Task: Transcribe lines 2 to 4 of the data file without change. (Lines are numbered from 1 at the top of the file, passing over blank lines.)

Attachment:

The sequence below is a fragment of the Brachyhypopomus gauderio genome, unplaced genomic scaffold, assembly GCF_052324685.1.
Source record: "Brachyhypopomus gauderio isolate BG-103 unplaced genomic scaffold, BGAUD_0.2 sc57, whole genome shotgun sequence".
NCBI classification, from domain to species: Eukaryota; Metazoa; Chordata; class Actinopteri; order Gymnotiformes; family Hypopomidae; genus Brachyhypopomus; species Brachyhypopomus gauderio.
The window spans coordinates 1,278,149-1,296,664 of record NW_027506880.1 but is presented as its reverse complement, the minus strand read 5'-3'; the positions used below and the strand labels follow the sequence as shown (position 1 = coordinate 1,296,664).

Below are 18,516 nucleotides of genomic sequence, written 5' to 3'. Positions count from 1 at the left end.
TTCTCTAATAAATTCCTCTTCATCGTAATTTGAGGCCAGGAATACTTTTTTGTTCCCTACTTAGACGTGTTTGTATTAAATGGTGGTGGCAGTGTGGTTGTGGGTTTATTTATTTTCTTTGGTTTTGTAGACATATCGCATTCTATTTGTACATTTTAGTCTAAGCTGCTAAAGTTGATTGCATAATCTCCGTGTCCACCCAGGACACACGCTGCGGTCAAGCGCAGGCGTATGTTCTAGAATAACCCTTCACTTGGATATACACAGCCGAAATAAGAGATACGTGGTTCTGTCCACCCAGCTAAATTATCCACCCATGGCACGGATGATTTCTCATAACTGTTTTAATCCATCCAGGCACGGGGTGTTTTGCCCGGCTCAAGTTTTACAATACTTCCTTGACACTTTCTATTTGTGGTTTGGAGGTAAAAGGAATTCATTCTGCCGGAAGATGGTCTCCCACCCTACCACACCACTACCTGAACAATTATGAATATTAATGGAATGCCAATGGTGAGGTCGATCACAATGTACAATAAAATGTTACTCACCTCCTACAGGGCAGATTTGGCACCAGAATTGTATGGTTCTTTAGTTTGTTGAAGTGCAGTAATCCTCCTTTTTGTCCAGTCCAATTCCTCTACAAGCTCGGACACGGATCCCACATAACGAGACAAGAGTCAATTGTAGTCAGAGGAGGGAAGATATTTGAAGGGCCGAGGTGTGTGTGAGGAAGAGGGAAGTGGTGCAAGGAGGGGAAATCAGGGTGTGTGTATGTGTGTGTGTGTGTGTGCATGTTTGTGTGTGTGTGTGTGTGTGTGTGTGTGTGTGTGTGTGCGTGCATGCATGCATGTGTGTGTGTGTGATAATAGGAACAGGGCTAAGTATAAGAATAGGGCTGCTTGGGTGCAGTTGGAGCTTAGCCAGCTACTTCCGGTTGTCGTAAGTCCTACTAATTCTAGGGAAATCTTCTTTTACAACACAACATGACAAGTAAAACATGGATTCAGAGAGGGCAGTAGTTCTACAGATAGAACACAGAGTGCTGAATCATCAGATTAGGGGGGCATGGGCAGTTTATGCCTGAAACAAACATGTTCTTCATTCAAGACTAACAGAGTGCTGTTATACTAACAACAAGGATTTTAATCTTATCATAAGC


Source record: "Brachyhypopomus gauderio isolate BG-103 unplaced genomic scaffold, BGAUD_0.2 sc57, whole genome shotgun sequence".
NCBI classification, from domain to species: Eukaryota; Metazoa; Chordata; class Actinopteri; order Gymnotiformes; family Hypopomidae; genus Brachyhypopomus; species Brachyhypopomus gauderio.
The window spans coordinates 1,278,149-1,296,664 of record NW_027506880.1 but is presented as its reverse complement, the minus strand read 5'-3'; the positions used below and the strand labels follow the sequence as shown (position 1 = coordinate 1,296,664).